The average small business is targeted by a scam three times a year, with a total of £260m worth of fraudulent activity going unreported every 12 months, according to new research.
A study undertaken by business law specialists Slater and Gordon revealed just how frequently smaller firms in Britain suffer at the hands of fraudsters, and the tendency of business owners to write off the losses.
Exaggerated expenses claims were found to be the most common route for fraudsters, while false invoicing and identity fraud each made up a fifth of all violations.
The principal warning for owners of small firms came from the amount of fraudulent activity that took place within the workplace. In a third of all cases, fraud was committed by a permanent employee, and by a contracted worker in one in four cases.
The research highlighted a lack of awareness among small companies in how to effectively prevent the causes of fraud.
One in ten business owners surveyed claimed that they did not have the sufficient budget to carry out fraud checks, while just under half said that they suffered from a lack of adequate knowledge to avoid a scam.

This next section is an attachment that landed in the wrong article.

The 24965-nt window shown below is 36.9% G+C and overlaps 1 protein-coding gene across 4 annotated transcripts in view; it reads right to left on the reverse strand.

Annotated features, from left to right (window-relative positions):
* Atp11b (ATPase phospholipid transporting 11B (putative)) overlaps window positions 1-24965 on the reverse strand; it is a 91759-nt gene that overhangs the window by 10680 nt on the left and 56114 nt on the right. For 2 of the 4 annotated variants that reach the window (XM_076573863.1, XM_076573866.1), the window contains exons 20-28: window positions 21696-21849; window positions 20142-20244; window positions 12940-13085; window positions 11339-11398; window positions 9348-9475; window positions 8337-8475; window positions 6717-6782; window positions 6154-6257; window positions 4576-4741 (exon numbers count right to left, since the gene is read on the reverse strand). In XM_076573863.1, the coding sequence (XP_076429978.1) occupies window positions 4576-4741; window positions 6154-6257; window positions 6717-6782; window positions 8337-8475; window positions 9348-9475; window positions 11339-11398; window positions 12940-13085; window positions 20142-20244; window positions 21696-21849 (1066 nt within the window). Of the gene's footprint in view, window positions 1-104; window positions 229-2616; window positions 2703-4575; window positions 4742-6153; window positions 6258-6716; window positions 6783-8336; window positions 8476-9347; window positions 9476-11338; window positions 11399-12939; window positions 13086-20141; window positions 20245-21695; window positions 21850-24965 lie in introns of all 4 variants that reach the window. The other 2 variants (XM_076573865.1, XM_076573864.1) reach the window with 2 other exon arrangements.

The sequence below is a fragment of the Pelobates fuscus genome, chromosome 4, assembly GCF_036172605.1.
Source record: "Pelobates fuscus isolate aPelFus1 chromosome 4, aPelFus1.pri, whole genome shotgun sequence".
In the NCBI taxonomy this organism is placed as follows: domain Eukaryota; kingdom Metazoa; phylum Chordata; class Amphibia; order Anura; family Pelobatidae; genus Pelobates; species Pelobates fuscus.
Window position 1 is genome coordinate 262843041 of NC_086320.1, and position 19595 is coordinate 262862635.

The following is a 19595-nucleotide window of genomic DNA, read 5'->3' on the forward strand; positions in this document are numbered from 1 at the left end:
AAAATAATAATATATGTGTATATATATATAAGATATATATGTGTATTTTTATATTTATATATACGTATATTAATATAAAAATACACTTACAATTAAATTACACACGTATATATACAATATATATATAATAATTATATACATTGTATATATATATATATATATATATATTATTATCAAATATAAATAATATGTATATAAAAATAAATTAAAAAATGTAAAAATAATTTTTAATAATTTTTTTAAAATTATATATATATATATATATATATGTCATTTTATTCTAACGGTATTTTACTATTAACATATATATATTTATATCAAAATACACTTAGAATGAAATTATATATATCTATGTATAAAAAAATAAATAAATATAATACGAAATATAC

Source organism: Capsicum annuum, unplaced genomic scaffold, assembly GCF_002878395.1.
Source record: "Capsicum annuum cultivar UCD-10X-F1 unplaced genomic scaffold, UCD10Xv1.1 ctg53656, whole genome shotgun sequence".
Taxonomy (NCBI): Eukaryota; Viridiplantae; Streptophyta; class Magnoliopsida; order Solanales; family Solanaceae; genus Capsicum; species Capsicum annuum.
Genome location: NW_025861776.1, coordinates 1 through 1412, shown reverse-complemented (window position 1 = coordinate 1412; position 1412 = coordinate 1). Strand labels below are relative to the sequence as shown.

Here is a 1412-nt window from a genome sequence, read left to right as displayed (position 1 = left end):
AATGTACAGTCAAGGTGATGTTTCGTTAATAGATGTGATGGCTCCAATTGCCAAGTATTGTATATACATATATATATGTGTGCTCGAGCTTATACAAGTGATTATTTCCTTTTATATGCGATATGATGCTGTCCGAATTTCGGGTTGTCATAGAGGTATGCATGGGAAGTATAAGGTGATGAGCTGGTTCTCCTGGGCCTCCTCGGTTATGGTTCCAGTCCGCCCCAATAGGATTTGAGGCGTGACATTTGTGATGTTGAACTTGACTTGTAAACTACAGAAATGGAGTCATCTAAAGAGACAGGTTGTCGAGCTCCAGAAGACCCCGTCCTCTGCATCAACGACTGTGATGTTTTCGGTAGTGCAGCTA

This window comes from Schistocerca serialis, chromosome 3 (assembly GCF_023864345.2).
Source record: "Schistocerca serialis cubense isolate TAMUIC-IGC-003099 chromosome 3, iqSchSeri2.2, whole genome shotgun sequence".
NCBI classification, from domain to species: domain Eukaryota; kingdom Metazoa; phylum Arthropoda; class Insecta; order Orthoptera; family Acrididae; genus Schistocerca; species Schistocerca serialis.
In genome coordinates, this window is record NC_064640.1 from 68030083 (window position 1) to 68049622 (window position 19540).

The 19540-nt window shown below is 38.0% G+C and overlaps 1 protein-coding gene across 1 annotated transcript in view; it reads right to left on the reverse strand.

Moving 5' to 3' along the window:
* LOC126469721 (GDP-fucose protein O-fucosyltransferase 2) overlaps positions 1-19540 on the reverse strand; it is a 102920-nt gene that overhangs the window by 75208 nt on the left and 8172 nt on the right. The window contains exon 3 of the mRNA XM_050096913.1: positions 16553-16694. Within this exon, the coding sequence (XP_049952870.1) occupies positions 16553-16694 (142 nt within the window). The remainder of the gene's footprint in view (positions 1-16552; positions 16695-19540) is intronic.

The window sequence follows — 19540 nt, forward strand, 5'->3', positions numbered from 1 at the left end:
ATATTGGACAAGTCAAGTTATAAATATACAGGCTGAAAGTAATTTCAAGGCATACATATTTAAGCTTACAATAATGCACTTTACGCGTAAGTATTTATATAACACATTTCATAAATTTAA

Almost two thirds of small companies that had suffered at the hands of scammers admitted that fraudulent activity was unreported due to a risk of reputational damage to the business.
Commenting on the findings, Craig McAdam, head of dispute resolution at Slater and Gordon, warned that small firms are often targeted by fraudsters “because they lack the resources to put in place the systems and controls frequently required to safeguard against many of these scams”.
McAdam stressed the importance for small firms to have “robust infrastructures” in place to prevent fraud taking place, but also ensuring the correct procedures following any fraudulent activity.
“It is also important to act quickly once a potential fraud has been identified. Companies can freeze assets and take steps to recover loses through the courts,” he added.
The key message for business owners was that “prevention is always better than cure” – the owners of small firms should ensure that the correct structures and controls are in place to target the causes of fraud.
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